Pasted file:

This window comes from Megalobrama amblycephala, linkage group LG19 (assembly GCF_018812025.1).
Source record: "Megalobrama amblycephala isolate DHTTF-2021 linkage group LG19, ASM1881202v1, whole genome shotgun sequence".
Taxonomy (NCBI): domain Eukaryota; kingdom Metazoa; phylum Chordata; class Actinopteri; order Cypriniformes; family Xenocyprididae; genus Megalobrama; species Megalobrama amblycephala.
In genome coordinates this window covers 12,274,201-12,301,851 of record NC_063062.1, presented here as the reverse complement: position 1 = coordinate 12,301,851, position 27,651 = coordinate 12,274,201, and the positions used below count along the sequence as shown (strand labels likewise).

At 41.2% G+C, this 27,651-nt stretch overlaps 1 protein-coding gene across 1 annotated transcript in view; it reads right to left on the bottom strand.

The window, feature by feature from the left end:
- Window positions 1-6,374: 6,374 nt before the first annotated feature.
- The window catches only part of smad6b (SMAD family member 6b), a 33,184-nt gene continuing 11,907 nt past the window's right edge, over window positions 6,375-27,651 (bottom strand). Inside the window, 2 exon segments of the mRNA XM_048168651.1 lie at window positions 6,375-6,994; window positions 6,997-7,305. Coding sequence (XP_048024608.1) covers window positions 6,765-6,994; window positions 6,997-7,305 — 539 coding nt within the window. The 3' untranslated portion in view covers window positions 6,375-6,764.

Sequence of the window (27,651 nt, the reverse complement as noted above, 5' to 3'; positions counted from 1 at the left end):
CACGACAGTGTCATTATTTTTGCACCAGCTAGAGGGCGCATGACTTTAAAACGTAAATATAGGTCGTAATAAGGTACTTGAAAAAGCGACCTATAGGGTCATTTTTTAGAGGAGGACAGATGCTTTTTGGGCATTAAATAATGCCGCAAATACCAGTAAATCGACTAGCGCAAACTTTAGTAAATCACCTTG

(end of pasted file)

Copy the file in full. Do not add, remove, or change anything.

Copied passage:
This window comes from Megalobrama amblycephala, linkage group LG19 (assembly GCF_018812025.1).
Source record: "Megalobrama amblycephala isolate DHTTF-2021 linkage group LG19, ASM1881202v1, whole genome shotgun sequence".
Taxonomy (NCBI): domain Eukaryota; kingdom Metazoa; phylum Chordata; class Actinopteri; order Cypriniformes; family Xenocyprididae; genus Megalobrama; species Megalobrama amblycephala.
In genome coordinates this window covers 12,274,201-12,301,851 of record NC_063062.1, presented here as the reverse complement: position 1 = coordinate 12,301,851, position 27,651 = coordinate 12,274,201, and the positions used below count along the sequence as shown (strand labels likewise).

At 41.2% G+C, this 27,651-nt stretch overlaps 1 protein-coding gene across 1 annotated transcript in view; it reads right to left on the bottom strand.

The window, feature by feature from the left end:
- Window positions 1-6,374: 6,374 nt before the first annotated feature.
- The window catches only part of smad6b (SMAD family member 6b), a 33,184-nt gene continuing 11,907 nt past the window's right edge, over window positions 6,375-27,651 (bottom strand). Inside the window, 2 exon segments of the mRNA XM_048168651.1 lie at window positions 6,375-6,994; window positions 6,997-7,305. Coding sequence (XP_048024608.1) covers window positions 6,765-6,994; window positions 6,997-7,305 — 539 coding nt within the window. The 3' untranslated portion in view covers window positions 6,375-6,764.

Sequence of the window (27,651 nt, the reverse complement as noted above, 5' to 3'; positions counted from 1 at the left end):
CACGACAGTGTCATTATTTTTGCACCAGCTAGAGGGCGCATGACTTTAAAACGTAAATATAGGTCGTAATAAGGTACTTGAAAAAGCGACCTATAGGGTCATTTTTTAGAGGAGGACAGATGCTTTTTGGGCATTAAATAATGCCGCAAATACCAGTAAATCGACTAGCGCAAACTTTAGTAAATCACCTTG